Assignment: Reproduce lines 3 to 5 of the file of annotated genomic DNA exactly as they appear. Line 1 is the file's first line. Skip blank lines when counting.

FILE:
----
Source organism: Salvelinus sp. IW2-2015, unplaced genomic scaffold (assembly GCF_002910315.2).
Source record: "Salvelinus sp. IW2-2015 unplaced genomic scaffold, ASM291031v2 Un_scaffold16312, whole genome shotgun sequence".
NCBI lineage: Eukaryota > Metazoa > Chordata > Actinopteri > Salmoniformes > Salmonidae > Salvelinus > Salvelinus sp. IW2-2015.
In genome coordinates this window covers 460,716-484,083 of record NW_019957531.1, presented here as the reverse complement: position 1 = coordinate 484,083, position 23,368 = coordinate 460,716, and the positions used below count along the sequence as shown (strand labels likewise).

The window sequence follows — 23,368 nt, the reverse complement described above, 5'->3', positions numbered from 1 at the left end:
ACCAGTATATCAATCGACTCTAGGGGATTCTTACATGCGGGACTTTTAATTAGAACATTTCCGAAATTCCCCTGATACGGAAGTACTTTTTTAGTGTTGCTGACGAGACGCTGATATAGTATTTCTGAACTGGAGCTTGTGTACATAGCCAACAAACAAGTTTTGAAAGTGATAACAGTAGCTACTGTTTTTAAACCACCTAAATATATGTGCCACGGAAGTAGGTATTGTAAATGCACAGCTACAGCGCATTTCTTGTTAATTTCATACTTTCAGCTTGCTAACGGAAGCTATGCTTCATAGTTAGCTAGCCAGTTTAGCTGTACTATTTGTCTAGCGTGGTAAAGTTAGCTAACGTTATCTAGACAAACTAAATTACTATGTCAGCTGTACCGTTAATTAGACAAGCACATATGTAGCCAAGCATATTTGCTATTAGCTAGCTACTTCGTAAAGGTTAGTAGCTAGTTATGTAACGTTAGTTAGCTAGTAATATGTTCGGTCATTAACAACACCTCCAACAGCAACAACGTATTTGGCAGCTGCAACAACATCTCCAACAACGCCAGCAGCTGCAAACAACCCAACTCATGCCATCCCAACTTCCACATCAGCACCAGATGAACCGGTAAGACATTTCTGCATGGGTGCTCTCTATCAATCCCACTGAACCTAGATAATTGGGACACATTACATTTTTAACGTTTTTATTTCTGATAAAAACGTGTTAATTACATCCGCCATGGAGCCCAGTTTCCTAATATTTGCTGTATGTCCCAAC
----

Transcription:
NCBI lineage: Eukaryota > Metazoa > Chordata > Actinopteri > Salmoniformes > Salmonidae > Salvelinus > Salvelinus sp. IW2-2015.
In genome coordinates this window covers 460,716-484,083 of record NW_019957531.1, presented here as the reverse complement: position 1 = coordinate 484,083, position 23,368 = coordinate 460,716, and the positions used below count along the sequence as shown (strand labels likewise).

The window sequence follows — 23,368 nt, the reverse complement described above, 5'->3', positions numbered from 1 at the left end: